Facebook to encrypt its messaging to tackle data concerns

Zuckerberg has addressed the company's poor public image following numerous data scandals by announcing a new focus on encrypted, ephemeral communications

7Mar

Facebook CEO Mark Zuckerberg has addressed privacy concerns surrounding the company's use of data by announcing in a new blog post that it will increasingly shift away from public posts and instead move toward encrypted, ephemeral communications on its messaging apps.

Zuckerberg stated that encryption will be one of the key strategies of the social media giant's future, using "a simpler platform that's focused on privacy first".

He added that he believes public social networks will continue to be "very important" to people because of their power to connect individuals, but that the way people want to use them has changed.

"Today we already see that private messaging, ephemeral stories and small groups are by far the fastest growing areas of online communication," Zuckerberg wrote. "There are a number of reasons for this. Many people prefer the intimacy of communicating one-on-one or with just a few friends. People are more cautious of having a permanent record of what they've shared. And we all expect to be able to do things like payments privately and securely."

To achieve this new goal, Zuckerberg explained, Facebook's messaging platforms will change to look more like WhatsApp and will be built around several principles: Private interactions, encryption, reducing permanence, safety, interoperability and secure data storage.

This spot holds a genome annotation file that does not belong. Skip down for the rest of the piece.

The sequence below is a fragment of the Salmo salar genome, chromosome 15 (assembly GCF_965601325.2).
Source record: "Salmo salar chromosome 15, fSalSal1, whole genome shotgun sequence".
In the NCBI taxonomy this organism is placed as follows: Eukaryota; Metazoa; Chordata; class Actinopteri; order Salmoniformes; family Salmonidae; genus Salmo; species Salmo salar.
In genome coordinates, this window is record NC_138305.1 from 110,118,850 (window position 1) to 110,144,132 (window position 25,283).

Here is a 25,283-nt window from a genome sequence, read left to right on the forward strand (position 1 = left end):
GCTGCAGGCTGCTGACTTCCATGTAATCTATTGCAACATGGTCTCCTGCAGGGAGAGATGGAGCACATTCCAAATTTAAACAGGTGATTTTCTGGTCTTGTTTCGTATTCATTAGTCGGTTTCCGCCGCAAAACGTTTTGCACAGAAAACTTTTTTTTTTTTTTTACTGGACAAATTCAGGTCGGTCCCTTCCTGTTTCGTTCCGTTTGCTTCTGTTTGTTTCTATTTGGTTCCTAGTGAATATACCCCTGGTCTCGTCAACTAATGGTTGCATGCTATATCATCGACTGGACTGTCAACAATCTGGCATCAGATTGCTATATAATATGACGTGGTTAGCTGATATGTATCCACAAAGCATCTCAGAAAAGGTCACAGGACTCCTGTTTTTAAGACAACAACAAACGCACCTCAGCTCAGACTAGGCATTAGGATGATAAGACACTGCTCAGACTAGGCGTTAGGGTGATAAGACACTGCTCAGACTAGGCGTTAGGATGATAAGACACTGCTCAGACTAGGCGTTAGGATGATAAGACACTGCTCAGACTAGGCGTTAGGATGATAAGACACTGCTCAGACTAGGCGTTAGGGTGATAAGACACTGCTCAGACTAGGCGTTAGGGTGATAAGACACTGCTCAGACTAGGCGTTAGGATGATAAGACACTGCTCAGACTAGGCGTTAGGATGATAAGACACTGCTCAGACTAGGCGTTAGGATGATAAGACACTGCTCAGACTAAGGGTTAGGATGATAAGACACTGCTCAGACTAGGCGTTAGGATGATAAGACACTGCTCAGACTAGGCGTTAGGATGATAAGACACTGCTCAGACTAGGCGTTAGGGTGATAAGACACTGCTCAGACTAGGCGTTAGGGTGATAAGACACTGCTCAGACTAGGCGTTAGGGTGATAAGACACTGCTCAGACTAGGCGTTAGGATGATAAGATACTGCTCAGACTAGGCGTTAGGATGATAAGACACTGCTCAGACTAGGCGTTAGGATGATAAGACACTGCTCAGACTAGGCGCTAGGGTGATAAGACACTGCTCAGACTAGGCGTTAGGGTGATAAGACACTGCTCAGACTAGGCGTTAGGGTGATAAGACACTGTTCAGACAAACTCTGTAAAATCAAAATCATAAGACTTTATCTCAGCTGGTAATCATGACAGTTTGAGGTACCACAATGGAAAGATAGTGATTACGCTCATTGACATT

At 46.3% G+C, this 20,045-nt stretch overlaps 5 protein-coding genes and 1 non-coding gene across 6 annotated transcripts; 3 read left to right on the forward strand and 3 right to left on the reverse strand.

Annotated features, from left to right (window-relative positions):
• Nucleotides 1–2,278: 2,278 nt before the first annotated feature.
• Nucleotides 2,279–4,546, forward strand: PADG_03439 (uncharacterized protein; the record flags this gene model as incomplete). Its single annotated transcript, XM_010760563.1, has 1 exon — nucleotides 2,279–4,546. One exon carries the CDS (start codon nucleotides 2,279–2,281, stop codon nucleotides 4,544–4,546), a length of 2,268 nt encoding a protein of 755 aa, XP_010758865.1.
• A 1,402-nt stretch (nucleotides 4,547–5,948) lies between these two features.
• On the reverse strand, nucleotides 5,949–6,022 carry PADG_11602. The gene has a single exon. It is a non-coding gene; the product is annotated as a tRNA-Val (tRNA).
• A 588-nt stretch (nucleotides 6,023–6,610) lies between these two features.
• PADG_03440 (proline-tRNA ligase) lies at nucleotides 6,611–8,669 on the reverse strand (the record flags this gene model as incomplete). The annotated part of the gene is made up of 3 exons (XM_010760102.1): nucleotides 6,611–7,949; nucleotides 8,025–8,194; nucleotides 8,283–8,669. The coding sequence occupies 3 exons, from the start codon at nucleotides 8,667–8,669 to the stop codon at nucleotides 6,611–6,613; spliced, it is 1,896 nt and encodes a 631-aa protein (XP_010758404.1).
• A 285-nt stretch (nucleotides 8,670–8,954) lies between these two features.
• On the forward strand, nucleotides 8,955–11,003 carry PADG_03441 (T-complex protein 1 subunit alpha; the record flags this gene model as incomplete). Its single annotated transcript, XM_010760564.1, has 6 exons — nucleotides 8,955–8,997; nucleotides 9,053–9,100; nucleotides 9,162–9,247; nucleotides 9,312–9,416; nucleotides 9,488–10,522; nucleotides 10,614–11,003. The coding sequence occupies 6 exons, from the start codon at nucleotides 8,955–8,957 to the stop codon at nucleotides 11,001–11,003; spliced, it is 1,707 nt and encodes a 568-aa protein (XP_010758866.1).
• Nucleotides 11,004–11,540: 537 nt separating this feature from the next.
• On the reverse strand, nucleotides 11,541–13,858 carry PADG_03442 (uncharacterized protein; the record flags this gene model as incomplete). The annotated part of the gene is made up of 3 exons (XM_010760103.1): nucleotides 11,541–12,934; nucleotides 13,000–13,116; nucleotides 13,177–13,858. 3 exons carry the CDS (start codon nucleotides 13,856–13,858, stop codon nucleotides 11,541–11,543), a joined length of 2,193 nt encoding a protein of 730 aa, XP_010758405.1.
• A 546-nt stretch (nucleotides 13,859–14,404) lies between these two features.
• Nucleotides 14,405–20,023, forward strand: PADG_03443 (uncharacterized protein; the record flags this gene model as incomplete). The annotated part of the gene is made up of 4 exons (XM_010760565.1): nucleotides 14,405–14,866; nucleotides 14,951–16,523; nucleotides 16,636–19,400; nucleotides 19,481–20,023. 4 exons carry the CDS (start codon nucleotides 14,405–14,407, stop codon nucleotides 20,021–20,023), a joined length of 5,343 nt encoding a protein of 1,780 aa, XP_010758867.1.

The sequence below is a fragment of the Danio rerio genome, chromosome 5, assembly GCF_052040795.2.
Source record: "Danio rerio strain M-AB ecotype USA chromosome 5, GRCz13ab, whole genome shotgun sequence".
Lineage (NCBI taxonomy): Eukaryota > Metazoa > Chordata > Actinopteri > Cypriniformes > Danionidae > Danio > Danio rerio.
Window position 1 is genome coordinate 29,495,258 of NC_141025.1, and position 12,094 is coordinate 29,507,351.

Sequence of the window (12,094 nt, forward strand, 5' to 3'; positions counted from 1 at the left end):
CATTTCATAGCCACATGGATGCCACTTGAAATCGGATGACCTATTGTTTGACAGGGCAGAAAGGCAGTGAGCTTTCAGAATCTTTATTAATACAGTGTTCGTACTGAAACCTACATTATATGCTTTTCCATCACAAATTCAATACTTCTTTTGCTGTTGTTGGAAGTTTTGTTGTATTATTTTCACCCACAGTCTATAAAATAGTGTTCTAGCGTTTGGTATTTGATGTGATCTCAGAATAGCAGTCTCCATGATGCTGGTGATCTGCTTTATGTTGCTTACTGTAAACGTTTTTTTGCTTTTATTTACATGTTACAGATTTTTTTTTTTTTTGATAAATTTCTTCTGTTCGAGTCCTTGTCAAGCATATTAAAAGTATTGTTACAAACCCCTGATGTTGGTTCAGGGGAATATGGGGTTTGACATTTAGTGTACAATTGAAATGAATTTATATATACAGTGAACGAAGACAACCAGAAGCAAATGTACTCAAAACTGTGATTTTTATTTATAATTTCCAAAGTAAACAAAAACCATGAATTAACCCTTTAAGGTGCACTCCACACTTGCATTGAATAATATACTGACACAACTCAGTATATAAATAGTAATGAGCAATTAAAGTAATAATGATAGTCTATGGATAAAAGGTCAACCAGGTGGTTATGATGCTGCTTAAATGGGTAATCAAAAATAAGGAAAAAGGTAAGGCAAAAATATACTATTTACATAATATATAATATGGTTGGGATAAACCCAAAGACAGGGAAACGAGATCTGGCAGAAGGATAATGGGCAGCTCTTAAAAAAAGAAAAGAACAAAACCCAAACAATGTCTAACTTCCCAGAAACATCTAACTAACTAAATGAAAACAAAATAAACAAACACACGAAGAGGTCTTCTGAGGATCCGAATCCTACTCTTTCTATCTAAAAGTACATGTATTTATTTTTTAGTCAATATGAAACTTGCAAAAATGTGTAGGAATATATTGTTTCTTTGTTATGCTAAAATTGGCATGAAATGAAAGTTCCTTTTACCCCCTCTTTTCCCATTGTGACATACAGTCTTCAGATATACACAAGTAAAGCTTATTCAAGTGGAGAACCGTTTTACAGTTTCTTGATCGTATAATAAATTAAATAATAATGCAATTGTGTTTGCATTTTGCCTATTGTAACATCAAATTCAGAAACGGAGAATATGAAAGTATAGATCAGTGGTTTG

Addressing Facebook's role in advertising for a number of companies, he added that the encrypted messaging tools will create room for new business tools, specifically in the payments and commerce sector.

The move marks a U-turn in Facebook's business model, which critics argue has been built around selling private data off to the highest bidder. This was highlighted during the Cambridge Analytica scandal which broke in March 2018 and revealed that the personal data of 50 million Facebook profiles had been harvested without the knowledge of the users.

Despite Zuckerberg attempting to display that Facebook has 'learnt its lesson' in regard to privacy, it has already faced heavy criticism for the length of time it took to respond.

It has also been criticized for not addressing issues that have stemmed from WhatsApp's platform.

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